NASA scientists took time on Wednesday (Nov. 28) to soothe 012 doomsday fears, warning against the dark side of Mayan apocalypse rumors — frightened children and suicidal teens who truly fear the world may come to an end Dec. 21.
These fears are based on misinterpretations of the Mayan calendar. On the 21st, the date of the winter solstice, a calendar cycle called the 13th b’ak’tun comes to an end. Although Maya scholars agree that the ancient Maya would not have seen this day as apocalyptic, rumors have spread that a cosmic event may end life on Earth on that day.
Thus NASA‘s involvement. The space agency maintains a 012 information page debunking popular Mayan apocalypse rumors, such as the idea that a rogue planet will hit Earth on Dec. 21, killing everyone. (In fact, astronomers are quite good at detecting near-Earth objects, and any wandering planet scheduled to collide with Earth in three weeks would be the brightest object in the sky behind the sun and moon by now.)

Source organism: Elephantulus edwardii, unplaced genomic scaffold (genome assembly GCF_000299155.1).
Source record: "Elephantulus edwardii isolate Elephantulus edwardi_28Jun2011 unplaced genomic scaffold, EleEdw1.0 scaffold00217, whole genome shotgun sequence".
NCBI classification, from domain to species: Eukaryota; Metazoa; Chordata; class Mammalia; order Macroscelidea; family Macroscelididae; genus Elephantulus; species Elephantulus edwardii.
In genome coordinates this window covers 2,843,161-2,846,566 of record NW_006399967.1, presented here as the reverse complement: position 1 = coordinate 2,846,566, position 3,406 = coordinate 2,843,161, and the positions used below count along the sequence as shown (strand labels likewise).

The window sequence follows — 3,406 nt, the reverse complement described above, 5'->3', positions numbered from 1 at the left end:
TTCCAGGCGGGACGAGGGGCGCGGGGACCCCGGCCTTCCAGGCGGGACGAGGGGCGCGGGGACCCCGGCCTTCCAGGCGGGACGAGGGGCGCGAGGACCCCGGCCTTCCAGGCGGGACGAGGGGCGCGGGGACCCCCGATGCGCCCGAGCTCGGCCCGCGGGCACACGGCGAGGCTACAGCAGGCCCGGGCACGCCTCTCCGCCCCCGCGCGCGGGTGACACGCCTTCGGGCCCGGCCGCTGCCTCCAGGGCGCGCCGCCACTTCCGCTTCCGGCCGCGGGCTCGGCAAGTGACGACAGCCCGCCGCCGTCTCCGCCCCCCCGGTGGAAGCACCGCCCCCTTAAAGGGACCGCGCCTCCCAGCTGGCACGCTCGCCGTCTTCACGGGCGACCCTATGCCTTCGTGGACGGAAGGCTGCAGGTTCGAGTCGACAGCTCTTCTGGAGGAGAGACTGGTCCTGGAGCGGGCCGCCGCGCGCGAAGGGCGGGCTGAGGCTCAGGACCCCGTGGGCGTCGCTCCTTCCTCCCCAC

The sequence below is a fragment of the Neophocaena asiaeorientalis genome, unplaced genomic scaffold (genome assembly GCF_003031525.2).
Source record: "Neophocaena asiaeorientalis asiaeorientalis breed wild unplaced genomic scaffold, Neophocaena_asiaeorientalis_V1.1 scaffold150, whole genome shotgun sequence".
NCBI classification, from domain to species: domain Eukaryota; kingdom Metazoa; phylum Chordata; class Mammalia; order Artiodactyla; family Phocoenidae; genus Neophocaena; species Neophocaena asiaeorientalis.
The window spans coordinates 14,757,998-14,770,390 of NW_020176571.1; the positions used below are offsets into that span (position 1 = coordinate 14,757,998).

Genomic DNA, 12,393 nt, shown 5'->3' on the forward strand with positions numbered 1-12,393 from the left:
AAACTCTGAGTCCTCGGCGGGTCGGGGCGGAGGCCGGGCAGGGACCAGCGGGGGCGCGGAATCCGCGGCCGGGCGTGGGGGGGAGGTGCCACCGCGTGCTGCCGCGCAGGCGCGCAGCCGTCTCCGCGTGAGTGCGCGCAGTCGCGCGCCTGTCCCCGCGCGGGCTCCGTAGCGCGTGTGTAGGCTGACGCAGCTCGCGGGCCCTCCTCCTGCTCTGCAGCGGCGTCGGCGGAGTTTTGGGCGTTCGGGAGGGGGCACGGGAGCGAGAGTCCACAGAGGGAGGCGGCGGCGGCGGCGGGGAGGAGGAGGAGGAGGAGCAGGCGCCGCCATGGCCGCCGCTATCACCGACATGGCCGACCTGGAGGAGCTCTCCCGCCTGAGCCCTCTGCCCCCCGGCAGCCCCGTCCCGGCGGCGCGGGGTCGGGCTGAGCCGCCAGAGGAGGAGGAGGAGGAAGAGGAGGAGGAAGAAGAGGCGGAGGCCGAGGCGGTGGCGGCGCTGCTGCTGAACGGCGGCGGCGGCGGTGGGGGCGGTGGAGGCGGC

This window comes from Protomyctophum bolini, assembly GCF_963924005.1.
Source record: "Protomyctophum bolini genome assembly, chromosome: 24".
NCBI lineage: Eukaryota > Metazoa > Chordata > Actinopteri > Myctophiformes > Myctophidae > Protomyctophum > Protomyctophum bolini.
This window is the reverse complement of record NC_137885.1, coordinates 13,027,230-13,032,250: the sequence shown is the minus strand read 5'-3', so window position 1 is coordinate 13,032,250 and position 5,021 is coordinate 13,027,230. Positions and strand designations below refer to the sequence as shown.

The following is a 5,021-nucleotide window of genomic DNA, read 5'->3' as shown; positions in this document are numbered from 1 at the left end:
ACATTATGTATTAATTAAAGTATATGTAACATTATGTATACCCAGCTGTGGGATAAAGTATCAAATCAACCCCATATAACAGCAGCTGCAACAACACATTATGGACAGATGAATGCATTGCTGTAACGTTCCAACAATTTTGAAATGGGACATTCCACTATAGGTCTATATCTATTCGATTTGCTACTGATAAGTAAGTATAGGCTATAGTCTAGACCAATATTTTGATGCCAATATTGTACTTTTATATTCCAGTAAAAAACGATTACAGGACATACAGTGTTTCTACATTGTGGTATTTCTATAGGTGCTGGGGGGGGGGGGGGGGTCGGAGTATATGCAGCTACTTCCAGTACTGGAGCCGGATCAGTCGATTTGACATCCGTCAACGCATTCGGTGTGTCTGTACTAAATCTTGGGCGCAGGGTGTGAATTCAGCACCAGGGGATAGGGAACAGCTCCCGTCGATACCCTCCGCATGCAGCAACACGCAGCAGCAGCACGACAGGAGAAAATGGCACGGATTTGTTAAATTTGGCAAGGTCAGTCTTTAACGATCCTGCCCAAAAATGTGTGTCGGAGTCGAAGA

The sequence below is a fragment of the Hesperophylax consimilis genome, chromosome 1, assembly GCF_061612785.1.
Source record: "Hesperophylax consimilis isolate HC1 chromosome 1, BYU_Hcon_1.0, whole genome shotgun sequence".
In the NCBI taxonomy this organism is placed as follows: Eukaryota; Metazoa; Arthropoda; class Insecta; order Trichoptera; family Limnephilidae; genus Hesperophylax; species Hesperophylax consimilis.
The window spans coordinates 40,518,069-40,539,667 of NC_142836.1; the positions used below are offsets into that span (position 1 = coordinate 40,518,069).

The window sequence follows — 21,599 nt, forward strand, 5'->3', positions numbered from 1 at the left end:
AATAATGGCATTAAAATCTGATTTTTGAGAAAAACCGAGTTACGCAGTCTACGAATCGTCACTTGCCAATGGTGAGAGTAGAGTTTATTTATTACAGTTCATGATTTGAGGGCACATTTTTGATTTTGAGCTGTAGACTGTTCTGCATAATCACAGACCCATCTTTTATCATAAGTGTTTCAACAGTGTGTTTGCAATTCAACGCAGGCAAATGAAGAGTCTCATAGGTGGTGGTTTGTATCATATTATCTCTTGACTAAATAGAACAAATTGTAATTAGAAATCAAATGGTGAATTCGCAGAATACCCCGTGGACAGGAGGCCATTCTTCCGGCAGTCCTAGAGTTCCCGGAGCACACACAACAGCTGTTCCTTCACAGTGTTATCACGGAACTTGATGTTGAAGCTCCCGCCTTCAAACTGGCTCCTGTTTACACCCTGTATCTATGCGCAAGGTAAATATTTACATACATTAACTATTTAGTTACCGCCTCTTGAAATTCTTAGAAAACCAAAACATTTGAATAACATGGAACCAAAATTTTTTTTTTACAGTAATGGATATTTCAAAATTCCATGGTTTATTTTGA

Unfortunately, Morrison said, the fantasy has real-life consequences. As one of NASA‘s prominent speakers on 012 doomsday myths, Morrison said, he receives many emails and letters from worried citizens, particularly young people. Some say they can’t eat, or are too worried to sleep, Morrison said. Others say they’re suicidal.
“While this is a joke to some people and a mystery to others, there is a core of people who are truly concerned,” he said.
Not every 012 apocalypse believer thinks the world will end on Dec. 21. Some, inspired by New Age philosophies, expect a day of universal peace and spiritual transformation. But it’s impressionable kids who have NASA officials worried.
“I think it’s evil for people to propagate rumors on the Internet to frighten children,” Morrison said.
Myths and misconceptions